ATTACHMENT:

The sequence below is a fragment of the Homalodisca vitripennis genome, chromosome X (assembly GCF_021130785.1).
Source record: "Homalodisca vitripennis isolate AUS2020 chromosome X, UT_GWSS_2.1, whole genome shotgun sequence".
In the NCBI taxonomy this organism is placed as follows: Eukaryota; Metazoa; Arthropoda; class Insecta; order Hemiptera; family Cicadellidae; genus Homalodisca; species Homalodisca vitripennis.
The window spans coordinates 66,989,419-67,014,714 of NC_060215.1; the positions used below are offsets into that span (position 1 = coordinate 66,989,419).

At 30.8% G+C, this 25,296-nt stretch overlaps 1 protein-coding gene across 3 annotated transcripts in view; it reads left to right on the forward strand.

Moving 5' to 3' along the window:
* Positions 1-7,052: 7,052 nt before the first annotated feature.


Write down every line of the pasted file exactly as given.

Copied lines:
The sequence below is a fragment of the Homalodisca vitripennis genome, chromosome X (assembly GCF_021130785.1).
Source record: "Homalodisca vitripennis isolate AUS2020 chromosome X, UT_GWSS_2.1, whole genome shotgun sequence".
In the NCBI taxonomy this organism is placed as follows: Eukaryota; Metazoa; Arthropoda; class Insecta; order Hemiptera; family Cicadellidae; genus Homalodisca; species Homalodisca vitripennis.
The window spans coordinates 66,989,419-67,014,714 of NC_060215.1; the positions used below are offsets into that span (position 1 = coordinate 66,989,419).

At 30.8% G+C, this 25,296-nt stretch overlaps 1 protein-coding gene across 3 annotated transcripts in view; it reads left to right on the forward strand.

Moving 5' to 3' along the window:
* Positions 1-7,052: 7,052 nt before the first annotated feature.